Blues In A Major Key
Sometimes, the curve of a rich man’s mouth tells you everything there is to know about him.
As our collective shame unfolded last week, it did so globally. One of my first sources was writer Sonia Faleiro's blog, in Mumbai, India.
Last year, my friend Gordon and I wrote a short paper on how college faculty could apply principles of jazz improvisation in the classroom. We took the paper to a conference in New Orleans. It was my first trip there. I could not get over how similar New Orleans was to Calcutta — the gleeful heat, the musical ether, the vast waterfront, but most of all the masala-gumbo of humanity. The beignets at Cafe Du Monde reminded me of the rosogollas at KC Das on the Esplanade. Satchmo and Tagore seemed like brother-poets.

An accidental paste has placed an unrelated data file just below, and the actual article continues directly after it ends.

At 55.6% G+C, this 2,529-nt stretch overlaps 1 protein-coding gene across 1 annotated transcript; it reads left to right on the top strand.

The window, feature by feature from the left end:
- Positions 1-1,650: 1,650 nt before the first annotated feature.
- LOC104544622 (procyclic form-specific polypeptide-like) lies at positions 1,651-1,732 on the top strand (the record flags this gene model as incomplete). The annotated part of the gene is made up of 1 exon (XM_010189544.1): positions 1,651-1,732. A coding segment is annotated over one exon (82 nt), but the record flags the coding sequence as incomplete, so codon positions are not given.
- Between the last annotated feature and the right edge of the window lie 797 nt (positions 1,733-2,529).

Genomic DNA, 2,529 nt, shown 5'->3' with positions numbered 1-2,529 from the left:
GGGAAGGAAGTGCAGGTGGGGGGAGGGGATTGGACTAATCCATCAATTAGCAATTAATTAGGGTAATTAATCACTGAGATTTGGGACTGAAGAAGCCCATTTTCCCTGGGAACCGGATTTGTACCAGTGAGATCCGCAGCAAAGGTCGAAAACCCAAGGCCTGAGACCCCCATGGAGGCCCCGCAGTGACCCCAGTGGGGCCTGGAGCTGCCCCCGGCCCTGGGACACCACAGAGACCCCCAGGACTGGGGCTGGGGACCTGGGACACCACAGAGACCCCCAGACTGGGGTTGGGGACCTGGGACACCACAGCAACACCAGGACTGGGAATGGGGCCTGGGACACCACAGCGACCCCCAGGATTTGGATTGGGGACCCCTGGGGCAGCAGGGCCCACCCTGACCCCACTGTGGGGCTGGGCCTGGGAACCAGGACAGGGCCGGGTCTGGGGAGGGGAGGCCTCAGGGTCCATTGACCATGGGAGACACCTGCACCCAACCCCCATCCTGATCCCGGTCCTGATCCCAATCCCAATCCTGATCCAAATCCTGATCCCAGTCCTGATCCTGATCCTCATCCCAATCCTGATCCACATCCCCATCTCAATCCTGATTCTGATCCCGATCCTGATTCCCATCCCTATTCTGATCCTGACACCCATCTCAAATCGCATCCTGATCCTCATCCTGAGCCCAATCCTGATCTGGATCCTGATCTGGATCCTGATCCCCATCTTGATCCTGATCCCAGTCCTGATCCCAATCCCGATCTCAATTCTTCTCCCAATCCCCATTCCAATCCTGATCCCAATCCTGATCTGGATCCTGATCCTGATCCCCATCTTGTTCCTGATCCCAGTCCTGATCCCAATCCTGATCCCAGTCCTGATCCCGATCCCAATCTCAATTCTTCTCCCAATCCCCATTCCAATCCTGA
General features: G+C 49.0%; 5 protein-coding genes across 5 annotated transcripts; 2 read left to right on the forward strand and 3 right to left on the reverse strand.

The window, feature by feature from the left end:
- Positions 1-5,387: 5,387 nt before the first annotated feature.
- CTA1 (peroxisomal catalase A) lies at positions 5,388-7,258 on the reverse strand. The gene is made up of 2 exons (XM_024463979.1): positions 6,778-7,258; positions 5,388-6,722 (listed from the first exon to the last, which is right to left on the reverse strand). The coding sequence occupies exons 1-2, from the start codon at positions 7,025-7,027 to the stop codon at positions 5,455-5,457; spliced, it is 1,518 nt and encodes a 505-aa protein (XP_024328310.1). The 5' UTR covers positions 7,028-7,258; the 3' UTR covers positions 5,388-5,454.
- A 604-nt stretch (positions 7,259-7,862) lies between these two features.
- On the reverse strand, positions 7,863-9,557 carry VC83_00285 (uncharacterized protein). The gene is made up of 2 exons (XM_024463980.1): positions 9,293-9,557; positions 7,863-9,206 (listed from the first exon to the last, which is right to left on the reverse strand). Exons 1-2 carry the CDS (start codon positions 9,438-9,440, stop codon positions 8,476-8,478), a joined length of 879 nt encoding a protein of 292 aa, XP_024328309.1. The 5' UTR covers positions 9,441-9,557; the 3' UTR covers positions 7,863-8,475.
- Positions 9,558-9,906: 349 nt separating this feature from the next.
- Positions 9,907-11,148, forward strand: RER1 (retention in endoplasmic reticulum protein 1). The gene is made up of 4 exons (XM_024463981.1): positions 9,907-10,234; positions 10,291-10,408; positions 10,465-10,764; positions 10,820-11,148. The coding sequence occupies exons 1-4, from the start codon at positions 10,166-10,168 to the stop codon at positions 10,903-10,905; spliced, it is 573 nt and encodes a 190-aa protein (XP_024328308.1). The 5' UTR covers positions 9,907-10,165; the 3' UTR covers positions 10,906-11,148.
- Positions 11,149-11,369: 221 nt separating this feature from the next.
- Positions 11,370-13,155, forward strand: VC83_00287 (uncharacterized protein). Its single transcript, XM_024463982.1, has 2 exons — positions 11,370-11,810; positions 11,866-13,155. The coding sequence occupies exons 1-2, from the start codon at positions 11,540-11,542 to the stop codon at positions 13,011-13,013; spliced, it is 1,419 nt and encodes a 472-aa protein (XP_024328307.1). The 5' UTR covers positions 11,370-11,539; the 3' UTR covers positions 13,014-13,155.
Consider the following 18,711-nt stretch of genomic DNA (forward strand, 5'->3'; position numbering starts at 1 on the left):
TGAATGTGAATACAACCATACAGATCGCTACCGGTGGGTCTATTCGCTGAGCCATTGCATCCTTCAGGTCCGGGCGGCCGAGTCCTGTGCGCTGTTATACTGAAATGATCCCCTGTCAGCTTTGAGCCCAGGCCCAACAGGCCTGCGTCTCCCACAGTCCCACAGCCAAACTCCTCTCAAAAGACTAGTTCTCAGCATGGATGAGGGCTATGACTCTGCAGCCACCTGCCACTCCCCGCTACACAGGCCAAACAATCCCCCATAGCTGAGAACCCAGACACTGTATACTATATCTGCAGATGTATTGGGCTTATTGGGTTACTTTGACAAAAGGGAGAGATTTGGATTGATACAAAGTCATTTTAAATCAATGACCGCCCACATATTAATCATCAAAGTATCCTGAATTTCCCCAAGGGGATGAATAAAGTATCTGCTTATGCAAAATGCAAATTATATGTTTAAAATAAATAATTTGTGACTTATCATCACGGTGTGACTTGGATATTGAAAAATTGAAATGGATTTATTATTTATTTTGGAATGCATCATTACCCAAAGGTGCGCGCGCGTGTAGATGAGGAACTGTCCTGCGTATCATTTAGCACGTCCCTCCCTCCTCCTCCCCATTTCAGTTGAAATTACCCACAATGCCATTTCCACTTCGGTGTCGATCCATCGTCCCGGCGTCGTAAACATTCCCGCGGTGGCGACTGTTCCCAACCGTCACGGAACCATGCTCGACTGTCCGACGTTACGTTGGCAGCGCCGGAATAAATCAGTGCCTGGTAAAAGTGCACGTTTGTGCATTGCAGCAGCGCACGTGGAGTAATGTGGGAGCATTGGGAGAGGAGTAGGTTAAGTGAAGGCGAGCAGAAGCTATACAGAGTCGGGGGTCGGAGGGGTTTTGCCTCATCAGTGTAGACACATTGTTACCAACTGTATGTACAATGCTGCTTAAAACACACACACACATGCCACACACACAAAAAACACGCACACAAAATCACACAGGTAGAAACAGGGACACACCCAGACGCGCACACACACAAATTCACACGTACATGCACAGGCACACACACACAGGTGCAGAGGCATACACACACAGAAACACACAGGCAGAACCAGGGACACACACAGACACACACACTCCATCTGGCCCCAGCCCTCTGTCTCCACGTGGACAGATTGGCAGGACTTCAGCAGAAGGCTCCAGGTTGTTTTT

Last week, I happened to flash back to a deluged Calcutta afternoon of my childhood when my father abandoned his prized possession — his new car, submerged in opaque brown water — and swam home through the monsoon streets with me strapped to his back like a knapsack. The waters receded overnight and the city returned to its casual and customary disorder in about a week. How lucky we were.